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Helen Frankenthaler Foundation announces appointment of Elizabeth Smith as Executive Director
Currently Executive Director, Curatorial Affairs, at the Art Gallery of Ontario (AGO), Ms. Smith is an art historian, curator, author, and educator. Photo: Craig Boyko, Art Gallery of Ontario, Toronto.
NEW YORK, NY.- The Helen Frankenthaler Foundation (HFF) has announced the appointment of Elizabeth Smith as the Foundation’s first Executive Director, effective September 2013. Currently Executive Director, Curatorial Affairs, at the Art Gallery of Ontario (AGO), Ms. Smith is an art historian, curator, author, and educator with special expertise in visual art, public art, and architecture from the mid-twentieth century to today. She has a strong record of curatorial accomplishment and significant leadership experience in institutional programming and administration.

The Helen Frankenthaler Foundation was established and endowed by the late renowned artist during her lifetime. The primary beneficiary of the artist’s estate, it will soon inherit an extensive selection of her work in a variety of media, her art collection, and the other assets in the estate, at which time it will begin operating as a fully endowed foundation. Its mission will include supporting the artist’s legacy through a variety of initiatives, including the publishing of a catalogue raisonné, organizing and encouraging significant exhibitions of the artist’s work, and making grants in other areas of the visual arts, to be determined by the Executive Director and the Board in the months ahead. Since October 2012, the artist’s estate has been represented by Gagosian Gallery, New York, where its acclaimed first exhibition of Helen Frankenthaler’s works, from the 1950s, was presented earlier this year. It was curated by John Elderfield, art historian and consultant to the Gallery for special exhibitions.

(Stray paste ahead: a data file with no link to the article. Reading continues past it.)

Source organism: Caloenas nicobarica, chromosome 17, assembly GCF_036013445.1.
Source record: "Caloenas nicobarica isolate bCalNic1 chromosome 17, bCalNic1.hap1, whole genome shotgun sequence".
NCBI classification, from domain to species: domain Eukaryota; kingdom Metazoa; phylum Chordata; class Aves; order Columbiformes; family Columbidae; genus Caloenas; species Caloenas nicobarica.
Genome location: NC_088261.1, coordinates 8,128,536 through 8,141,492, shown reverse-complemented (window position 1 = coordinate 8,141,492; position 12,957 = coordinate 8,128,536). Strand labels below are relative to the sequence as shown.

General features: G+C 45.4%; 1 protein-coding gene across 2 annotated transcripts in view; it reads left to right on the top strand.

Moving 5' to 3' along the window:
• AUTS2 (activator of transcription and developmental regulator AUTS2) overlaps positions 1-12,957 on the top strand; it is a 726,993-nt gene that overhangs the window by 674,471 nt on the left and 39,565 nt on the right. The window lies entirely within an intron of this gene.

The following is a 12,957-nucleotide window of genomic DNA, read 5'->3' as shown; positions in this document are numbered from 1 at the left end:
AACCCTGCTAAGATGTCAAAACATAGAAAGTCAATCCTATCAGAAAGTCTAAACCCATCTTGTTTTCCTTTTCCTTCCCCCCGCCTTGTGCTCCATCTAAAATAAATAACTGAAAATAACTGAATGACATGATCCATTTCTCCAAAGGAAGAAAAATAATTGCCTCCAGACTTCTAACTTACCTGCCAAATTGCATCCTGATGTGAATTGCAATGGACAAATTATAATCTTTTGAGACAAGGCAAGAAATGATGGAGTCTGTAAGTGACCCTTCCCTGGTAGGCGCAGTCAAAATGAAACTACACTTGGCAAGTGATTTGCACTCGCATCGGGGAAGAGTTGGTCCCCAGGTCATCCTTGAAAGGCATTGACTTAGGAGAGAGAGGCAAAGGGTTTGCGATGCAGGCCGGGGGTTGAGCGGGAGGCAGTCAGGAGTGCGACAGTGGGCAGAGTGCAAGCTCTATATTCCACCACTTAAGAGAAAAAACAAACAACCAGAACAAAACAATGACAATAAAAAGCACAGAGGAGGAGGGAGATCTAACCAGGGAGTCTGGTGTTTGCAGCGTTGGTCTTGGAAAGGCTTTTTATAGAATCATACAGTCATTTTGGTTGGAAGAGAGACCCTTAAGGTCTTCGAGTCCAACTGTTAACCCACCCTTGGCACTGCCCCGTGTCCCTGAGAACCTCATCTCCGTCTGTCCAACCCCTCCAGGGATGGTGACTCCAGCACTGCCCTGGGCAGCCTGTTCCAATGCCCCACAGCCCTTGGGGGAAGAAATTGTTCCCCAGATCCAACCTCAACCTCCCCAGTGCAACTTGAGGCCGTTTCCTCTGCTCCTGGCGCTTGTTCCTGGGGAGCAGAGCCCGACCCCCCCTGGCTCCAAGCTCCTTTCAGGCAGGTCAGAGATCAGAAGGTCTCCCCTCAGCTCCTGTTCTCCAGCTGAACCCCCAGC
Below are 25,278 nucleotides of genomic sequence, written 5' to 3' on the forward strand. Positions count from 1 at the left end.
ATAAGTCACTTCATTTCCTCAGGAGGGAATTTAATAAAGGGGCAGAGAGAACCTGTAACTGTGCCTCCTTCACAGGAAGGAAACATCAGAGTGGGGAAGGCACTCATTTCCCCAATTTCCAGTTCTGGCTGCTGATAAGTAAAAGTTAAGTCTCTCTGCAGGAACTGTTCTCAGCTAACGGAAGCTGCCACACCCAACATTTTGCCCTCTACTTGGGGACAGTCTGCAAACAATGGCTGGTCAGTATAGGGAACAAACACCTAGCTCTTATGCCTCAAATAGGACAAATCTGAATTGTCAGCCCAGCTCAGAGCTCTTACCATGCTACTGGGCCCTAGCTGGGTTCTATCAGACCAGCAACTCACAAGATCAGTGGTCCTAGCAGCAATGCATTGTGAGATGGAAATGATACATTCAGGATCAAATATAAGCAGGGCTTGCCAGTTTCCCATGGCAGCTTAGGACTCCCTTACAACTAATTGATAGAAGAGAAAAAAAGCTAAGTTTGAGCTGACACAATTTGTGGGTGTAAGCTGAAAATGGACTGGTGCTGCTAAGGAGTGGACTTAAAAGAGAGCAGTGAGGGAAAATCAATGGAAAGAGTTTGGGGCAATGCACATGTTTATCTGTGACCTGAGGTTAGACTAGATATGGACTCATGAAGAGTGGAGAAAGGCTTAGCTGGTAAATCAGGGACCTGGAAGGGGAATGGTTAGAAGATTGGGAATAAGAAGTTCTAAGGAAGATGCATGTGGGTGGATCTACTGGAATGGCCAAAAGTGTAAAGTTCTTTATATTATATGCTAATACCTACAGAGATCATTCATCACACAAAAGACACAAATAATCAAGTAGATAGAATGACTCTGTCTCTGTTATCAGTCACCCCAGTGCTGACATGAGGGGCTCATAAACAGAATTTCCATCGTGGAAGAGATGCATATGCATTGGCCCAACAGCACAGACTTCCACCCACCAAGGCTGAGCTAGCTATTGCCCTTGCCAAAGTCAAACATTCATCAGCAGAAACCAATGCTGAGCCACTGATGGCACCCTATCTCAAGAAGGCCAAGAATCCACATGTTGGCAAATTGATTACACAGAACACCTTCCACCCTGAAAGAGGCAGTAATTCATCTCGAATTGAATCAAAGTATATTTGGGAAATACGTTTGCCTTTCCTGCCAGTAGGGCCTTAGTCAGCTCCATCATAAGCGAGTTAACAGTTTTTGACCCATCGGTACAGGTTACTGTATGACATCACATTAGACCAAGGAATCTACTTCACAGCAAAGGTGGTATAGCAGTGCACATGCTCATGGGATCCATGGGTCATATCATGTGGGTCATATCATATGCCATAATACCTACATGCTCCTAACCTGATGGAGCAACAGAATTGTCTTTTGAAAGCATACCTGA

Helen Frankenthaler (1928-2011) has long been recognized as one of the great American artists of the twentieth century. Often viewed as a Color-Field painter, she was a major second-generation Abstract Expressionist artist who advanced the methods of mid-century painterly abstraction. Deeply influential for her invention of the soak-stain technique, she worked with a counterpoise of painterly drawing and areas of affective color; at times with an ambiguous figuration, at others in a more sparely abstract mode. In addition to painting, she also made sculptures, ceramics, and set designs, and was especially attracted to printmaking, for which she was esteemed almost as much as for her works on canvas. Her work is represented in the collections of major museums around the world, and has been the subject of numerous substantial publications. (A biography, with a listing of major exhibitions and a select bibliography, is available on request.)